An eye-catching collection of buildings that have sprung up in a former coastal mining village within driving distance of Hull has been described as one of the most unique places in the UK.
Port Mulgrave, between Staithes and Runswick Bay, looks to outsiders to be a typical community at the top of the cliff, with rows of houses which used to home the miners of the ironstone exporting port.
However a trip down the cliff face leaves visitors feeling like they’ve walked into a world unlike anything in the area.
One of the fossil collector, standing amid the shanty town of bohemian-looking fisherman’s huts during Yorkshire Live’s visit, said: “I don’t think there’s anywhere quite like it.”
If you’re willing to tackle the difficult journey down the cliff face, there is a unique experience in store for any visitor.
Reporter Charles Gray writes: “Down on the coast the former port area has become filled with startling fisherman’s huts that are used to store equipment.
“The huts have been put together and designed by each of the owners in ramshackle fashions, with rope, pebbles, shells, plywood and remnants of boats all used to put the huts – of which there are around 30 – together.
“Each one is different to the last and the designs are quite stunning.
“Getting down to it is not for the faint of heart though. The steep 10-minute trek down the cliff face is tough enough on a dry day so it’s hard to imagine the nerves that would have been felt if it would’ve been slippery on my visit.
“There used to be a set of stairs leading down but these were destroyed in a landslip on the cliff face in the last year.”
Patrick Llamas, who regularly visits the spot to search for fossils, said that he and his son were the last to use the former steps.
Mr Llamas said: “It’s normally really quiet and peaceful down here. No one wants to come down at the minute because of the accessibility. You always see the same people.”
He also explained that the fisherman’s huts are used by people from across the area to store their equipment. He said that there was one man who used to live in one of the huts but that he had now moved to Whitby.
He said: “He used to sell fossils that he found. He was quite bohemian, you could say. I think you have to be quirky if you want to live in a hut that you have to climb down an 800-foot cliff to get to.”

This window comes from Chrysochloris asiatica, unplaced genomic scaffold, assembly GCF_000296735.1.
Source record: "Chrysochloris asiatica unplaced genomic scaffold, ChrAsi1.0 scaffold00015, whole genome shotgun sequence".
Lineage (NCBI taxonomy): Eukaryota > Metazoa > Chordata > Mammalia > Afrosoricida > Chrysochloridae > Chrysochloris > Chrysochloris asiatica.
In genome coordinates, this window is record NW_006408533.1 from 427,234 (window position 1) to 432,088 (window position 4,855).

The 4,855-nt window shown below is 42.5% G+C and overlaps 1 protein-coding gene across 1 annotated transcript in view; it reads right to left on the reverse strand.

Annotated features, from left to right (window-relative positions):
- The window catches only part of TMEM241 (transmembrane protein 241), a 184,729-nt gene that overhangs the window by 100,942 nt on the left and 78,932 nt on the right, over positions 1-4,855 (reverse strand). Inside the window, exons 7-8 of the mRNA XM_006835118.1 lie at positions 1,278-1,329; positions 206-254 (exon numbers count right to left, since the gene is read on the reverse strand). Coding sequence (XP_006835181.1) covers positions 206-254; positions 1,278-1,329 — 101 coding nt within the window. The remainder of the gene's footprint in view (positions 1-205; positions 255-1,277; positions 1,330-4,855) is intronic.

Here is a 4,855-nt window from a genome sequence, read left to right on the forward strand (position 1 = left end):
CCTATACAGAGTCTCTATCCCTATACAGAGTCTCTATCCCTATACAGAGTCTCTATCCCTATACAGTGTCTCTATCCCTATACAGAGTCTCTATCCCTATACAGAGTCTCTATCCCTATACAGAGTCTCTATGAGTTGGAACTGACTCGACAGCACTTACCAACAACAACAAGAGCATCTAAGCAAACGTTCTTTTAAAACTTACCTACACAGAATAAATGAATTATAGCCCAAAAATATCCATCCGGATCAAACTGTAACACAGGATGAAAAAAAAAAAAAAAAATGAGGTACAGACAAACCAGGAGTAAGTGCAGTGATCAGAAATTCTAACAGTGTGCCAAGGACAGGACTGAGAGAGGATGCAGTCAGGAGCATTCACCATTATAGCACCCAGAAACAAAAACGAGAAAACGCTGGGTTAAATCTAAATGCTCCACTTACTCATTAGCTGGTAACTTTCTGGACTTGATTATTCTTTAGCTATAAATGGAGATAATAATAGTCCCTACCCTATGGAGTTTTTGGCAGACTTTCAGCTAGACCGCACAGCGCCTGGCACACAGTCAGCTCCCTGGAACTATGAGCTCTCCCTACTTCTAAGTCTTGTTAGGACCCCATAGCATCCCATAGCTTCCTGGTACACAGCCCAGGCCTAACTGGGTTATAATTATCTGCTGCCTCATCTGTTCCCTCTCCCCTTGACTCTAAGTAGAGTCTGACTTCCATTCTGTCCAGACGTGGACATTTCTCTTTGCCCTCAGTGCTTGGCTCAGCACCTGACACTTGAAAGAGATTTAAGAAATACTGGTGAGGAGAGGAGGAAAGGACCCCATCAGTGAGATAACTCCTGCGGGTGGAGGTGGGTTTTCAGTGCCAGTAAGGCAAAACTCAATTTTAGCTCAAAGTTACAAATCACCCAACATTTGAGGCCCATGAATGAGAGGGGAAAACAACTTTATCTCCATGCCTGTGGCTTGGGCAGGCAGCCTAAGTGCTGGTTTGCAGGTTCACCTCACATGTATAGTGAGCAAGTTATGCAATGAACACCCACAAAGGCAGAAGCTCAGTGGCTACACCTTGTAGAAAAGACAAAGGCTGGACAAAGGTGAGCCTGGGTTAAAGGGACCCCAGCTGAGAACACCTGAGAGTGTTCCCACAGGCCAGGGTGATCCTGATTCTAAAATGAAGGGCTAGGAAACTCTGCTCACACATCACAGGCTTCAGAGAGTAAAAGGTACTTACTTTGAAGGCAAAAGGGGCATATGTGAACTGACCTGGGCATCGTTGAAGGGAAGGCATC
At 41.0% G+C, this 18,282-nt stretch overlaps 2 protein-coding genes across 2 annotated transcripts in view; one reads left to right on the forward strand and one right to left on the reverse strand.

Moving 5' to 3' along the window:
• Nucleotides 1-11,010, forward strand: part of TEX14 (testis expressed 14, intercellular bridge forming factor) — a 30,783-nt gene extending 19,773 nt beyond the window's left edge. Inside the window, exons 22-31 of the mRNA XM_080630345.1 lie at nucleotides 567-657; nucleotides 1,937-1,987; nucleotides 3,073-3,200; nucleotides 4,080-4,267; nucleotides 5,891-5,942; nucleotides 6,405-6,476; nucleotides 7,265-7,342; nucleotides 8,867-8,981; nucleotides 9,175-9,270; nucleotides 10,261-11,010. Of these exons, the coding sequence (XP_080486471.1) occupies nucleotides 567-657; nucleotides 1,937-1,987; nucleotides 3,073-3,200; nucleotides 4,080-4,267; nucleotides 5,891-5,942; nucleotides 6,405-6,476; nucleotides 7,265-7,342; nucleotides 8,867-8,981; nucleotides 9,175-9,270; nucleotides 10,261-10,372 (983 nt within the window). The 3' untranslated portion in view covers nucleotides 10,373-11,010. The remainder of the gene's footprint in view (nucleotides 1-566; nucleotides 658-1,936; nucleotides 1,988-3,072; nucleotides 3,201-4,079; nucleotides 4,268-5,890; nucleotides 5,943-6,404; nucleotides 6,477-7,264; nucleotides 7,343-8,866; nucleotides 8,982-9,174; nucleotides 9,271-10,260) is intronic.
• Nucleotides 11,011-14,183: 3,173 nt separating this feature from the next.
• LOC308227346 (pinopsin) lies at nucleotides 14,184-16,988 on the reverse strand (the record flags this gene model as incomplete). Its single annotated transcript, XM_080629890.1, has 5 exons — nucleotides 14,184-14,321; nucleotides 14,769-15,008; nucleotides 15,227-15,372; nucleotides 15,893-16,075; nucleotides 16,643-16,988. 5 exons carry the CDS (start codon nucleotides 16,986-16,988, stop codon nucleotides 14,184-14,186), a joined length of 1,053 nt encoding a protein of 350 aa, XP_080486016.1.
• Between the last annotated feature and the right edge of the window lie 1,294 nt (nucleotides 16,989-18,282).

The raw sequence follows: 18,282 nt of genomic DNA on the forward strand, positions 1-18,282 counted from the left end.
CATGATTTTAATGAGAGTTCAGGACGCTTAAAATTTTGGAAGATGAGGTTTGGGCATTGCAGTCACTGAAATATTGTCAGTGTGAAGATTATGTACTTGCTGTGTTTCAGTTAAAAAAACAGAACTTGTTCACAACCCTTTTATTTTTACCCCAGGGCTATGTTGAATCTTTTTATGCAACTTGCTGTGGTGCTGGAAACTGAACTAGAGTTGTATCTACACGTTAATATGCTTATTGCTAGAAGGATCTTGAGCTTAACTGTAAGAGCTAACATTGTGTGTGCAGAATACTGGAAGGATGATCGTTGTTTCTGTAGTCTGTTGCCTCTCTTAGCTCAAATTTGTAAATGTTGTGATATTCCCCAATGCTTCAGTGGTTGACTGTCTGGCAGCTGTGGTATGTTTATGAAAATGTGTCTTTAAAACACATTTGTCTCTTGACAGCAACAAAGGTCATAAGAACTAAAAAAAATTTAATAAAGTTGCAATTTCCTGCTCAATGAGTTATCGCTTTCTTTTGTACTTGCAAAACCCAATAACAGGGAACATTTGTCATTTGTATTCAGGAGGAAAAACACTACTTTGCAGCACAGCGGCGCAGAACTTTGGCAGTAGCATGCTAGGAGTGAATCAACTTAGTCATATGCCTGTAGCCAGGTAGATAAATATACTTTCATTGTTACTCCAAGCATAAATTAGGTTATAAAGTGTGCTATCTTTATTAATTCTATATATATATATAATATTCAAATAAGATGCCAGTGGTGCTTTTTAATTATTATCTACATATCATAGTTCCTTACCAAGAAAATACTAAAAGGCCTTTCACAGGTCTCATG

He added: “Some of the others might not want to chat because it’s their little place. They might not want people knowing about it.”
The landslips have also caused damage to some of the fishing huts, with a couple of lads who were searching for fossils saying that the fishermen were in the process of moving some of the huts forward and away from the cliff face.
The two also pointed out that some of the huts have been attached with solar panels and a wind turbine to generate electricity.
They said: “They put a lot of work into them. They’re not afraid to get dirty from what I’ve seen of them.”
They also said that they had seen some gatherings taking place on the beach front, which was evidenced by the sad sight of litter and fire pits being left behind.
The two lads and Mr Llama both explained that while the fishing huts are an attraction, the area is actually more renowned for being a brilliant spot for finding ammonites and other kinds of fossils.
Mr Llama said: “The thing with the shacks is a couple of them are just s**t tips so they’re not big of an attraction. A couple of people might come down but it’s not exactly a thriving place.
“The real attraction for me is the fossils.”
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Getting back up the cliff face is even more difficult than getting down, with the rope that is in place heading down the path proving very useful in helping pull yourself back up. But again, if you aren’t particularly fit (not that I’m an athlete or anything) you’d probably be best advised avoiding the area.
One resident of the village at the top of the cliff said that she was only aware of one person locally who owned one of the huts and that most people come from elsewhere.
She said: “You always know who they are because you will see them carrying a door or planks of wood or something down the cliff.”